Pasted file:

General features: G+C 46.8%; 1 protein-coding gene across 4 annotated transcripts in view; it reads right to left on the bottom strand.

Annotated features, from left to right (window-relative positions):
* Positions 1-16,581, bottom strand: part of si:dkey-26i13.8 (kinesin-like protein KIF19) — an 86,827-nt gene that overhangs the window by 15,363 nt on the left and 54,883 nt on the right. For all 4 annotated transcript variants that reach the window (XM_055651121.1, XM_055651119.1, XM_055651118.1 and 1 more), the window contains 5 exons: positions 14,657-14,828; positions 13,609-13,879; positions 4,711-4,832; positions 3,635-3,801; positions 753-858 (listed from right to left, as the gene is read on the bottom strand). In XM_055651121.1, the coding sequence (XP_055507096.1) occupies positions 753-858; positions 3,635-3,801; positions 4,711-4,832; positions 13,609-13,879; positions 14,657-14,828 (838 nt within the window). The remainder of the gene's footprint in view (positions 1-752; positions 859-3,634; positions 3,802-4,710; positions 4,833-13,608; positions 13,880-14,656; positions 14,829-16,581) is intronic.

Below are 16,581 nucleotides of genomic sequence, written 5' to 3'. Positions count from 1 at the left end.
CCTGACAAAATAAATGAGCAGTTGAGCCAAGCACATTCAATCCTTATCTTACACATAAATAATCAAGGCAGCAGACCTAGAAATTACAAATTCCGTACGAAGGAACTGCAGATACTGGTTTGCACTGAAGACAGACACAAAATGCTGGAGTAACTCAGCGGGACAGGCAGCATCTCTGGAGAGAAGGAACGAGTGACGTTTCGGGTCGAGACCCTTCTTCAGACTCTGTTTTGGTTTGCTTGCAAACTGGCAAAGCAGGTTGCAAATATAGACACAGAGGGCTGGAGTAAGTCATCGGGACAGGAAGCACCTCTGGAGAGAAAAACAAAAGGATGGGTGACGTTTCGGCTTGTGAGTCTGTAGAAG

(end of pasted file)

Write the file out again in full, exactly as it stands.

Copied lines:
General features: G+C 46.8%; 1 protein-coding gene across 4 annotated transcripts in view; it reads right to left on the bottom strand.

Annotated features, from left to right (window-relative positions):
* Positions 1-16,581, bottom strand: part of si:dkey-26i13.8 (kinesin-like protein KIF19) — an 86,827-nt gene that overhangs the window by 15,363 nt on the left and 54,883 nt on the right. For all 4 annotated transcript variants that reach the window (XM_055651121.1, XM_055651119.1, XM_055651118.1 and 1 more), the window contains 5 exons: positions 14,657-14,828; positions 13,609-13,879; positions 4,711-4,832; positions 3,635-3,801; positions 753-858 (listed from right to left, as the gene is read on the bottom strand). In XM_055651121.1, the coding sequence (XP_055507096.1) occupies positions 753-858; positions 3,635-3,801; positions 4,711-4,832; positions 13,609-13,879; positions 14,657-14,828 (838 nt within the window). The remainder of the gene's footprint in view (positions 1-752; positions 859-3,634; positions 3,802-4,710; positions 4,833-13,608; positions 13,880-14,656; positions 14,829-16,581) is intronic.

Below are 16,581 nucleotides of genomic sequence, written 5' to 3'. Positions count from 1 at the left end.
CCTGACAAAATAAATGAGCAGTTGAGCCAAGCACATTCAATCCTTATCTTACACATAAATAATCAAGGCAGCAGACCTAGAAATTACAAATTCCGTACGAAGGAACTGCAGATACTGGTTTGCACTGAAGACAGACACAAAATGCTGGAGTAACTCAGCGGGACAGGCAGCATCTCTGGAGAGAAGGAACGAGTGACGTTTCGGGTCGAGACCCTTCTTCAGACTCTGTTTTGGTTTGCTTGCAAACTGGCAAAGCAGGTTGCAAATATAGACACAGAGGGCTGGAGTAAGTCATCGGGACAGGAAGCACCTCTGGAGAGAAAAACAAAAGGATGGGTGACGTTTCGGCTTGTGAGTCTGTAGAAG